|Lay aside your cloak, O Birch-tree!
Lay aside your white-skin wrapper,
For the Summer-time is coming,
And the sun is warm in heaven,
And you need no white-skin wrapper!”Thus aloud cried Hiawatha
In the solitary forest,
By the rushing Taquamenaw
~from The Song of Hiawatha
photo by Allan M
Blue Jacket, who took the above photo of Michigan’s largest waterfall in May of 2005, writes:
Located in the Upper Peninsula in Michigan, these are the upper falls. This is the land of Longfellow’s Hiawatha. Hiawatha built his canoe “by the rushing Tahquamenaw”. The amber color is caused by tanin leached from the Cedar, Spruce & Hemlock in the swamps drained by the river.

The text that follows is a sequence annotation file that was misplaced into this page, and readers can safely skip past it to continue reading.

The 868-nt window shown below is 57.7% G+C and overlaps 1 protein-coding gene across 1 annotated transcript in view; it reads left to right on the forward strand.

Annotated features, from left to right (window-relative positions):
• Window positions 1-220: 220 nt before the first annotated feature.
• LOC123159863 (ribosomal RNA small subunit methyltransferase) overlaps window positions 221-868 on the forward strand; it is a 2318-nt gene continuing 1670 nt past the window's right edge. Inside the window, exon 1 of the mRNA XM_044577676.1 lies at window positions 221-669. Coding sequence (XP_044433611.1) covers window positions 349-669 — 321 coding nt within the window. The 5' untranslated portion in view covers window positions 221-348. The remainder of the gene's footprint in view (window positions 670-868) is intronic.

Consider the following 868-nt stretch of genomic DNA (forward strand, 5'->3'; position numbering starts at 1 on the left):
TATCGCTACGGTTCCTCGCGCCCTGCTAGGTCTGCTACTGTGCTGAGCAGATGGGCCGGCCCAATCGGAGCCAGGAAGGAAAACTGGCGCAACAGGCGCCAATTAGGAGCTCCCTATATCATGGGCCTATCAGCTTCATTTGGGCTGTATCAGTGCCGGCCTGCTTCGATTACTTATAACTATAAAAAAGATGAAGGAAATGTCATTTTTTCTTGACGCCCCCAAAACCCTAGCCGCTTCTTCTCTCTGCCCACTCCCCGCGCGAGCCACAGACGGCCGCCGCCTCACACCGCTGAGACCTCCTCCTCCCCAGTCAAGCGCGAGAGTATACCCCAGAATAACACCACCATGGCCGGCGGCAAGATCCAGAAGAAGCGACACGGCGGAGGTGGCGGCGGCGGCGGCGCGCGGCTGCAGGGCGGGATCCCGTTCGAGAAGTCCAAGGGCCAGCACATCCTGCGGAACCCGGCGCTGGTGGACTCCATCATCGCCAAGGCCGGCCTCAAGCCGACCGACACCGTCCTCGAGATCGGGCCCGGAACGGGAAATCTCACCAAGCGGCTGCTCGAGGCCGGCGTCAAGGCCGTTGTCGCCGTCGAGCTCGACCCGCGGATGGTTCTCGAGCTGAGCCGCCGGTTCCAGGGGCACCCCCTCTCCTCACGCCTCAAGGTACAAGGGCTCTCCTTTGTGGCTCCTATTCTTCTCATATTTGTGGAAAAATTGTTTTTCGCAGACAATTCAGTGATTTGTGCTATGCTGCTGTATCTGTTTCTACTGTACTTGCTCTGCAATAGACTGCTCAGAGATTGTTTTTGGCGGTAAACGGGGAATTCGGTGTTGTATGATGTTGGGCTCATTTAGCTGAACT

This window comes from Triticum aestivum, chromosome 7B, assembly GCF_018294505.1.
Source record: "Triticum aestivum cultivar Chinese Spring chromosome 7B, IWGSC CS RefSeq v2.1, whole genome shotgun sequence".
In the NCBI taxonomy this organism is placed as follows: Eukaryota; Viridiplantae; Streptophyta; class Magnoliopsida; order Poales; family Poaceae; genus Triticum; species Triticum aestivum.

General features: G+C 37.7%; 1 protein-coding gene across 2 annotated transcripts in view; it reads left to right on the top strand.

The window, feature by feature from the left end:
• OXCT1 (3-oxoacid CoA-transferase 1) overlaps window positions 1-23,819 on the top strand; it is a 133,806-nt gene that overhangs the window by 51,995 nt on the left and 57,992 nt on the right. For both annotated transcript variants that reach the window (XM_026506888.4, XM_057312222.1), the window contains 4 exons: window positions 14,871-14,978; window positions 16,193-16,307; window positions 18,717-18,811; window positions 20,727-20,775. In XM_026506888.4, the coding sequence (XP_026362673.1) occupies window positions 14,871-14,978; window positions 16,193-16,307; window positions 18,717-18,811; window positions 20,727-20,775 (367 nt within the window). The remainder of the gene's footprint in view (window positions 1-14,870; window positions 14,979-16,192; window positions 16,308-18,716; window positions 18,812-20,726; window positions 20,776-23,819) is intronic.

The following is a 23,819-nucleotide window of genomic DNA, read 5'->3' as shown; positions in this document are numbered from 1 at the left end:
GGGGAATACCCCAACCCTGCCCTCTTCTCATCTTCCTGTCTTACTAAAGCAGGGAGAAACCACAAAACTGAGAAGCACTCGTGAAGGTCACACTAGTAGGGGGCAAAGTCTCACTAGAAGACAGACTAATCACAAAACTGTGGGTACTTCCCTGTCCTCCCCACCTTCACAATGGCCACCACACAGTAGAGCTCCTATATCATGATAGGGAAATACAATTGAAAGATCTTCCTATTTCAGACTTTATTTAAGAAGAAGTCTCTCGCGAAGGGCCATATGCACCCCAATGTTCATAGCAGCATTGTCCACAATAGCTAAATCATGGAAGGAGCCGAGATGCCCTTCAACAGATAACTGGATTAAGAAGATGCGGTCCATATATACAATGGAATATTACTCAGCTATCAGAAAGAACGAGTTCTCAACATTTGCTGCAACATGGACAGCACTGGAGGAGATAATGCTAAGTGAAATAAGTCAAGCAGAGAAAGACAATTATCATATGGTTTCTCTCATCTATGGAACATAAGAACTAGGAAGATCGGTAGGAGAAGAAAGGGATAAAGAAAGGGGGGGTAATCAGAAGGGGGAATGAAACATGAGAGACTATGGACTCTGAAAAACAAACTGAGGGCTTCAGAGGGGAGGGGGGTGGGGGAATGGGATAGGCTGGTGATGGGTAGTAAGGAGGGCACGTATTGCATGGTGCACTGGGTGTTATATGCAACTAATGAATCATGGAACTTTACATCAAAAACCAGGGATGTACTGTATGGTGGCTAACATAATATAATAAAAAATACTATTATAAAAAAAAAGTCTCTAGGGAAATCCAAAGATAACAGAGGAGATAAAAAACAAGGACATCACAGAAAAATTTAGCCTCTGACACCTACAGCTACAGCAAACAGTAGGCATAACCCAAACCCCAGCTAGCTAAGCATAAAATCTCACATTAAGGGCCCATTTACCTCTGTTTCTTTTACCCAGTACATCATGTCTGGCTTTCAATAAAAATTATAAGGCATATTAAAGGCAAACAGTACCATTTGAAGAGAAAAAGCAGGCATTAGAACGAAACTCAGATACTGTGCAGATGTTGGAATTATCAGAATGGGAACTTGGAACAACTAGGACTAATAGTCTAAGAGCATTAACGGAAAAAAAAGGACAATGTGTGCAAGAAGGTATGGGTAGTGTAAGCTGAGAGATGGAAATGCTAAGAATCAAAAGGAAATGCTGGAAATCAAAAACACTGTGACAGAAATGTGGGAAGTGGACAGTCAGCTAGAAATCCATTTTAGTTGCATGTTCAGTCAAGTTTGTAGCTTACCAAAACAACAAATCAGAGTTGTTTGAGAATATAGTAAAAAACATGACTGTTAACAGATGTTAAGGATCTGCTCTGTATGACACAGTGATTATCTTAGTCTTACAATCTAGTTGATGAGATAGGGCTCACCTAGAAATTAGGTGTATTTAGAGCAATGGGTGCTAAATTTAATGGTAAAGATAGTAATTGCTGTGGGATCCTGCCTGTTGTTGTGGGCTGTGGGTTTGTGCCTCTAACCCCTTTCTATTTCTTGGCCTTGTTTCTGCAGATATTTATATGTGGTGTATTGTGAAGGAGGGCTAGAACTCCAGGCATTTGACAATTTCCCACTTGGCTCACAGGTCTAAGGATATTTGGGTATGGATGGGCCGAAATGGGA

Heidi’s pic from September of 2005 seems evocative of the solitary forest.
Upper Falls is one of a set of pics of the Upper and Lower Tahquamenon Falls taken in February of 2005 by Jamie Rytlewski.
The DNR has a page for Tahquamenon Falls State Park but Exploring the North’s page seems a lot more welcoming and says:
The Upper Falls is one of the largest waterfalls east of the Mississippi. It has a drop of nearly 50 feet and is more than 200 feet across. A maximum flow of more than 50,000 gallons of water per second has been recorded cascading over its precipice.
In dry times, as Geoffrey George writes, the water can be little more than a trickle.
Here’s a link to more Tahquamenon Falls photos & information from Michigan in Pictures (also see the waterfall tag).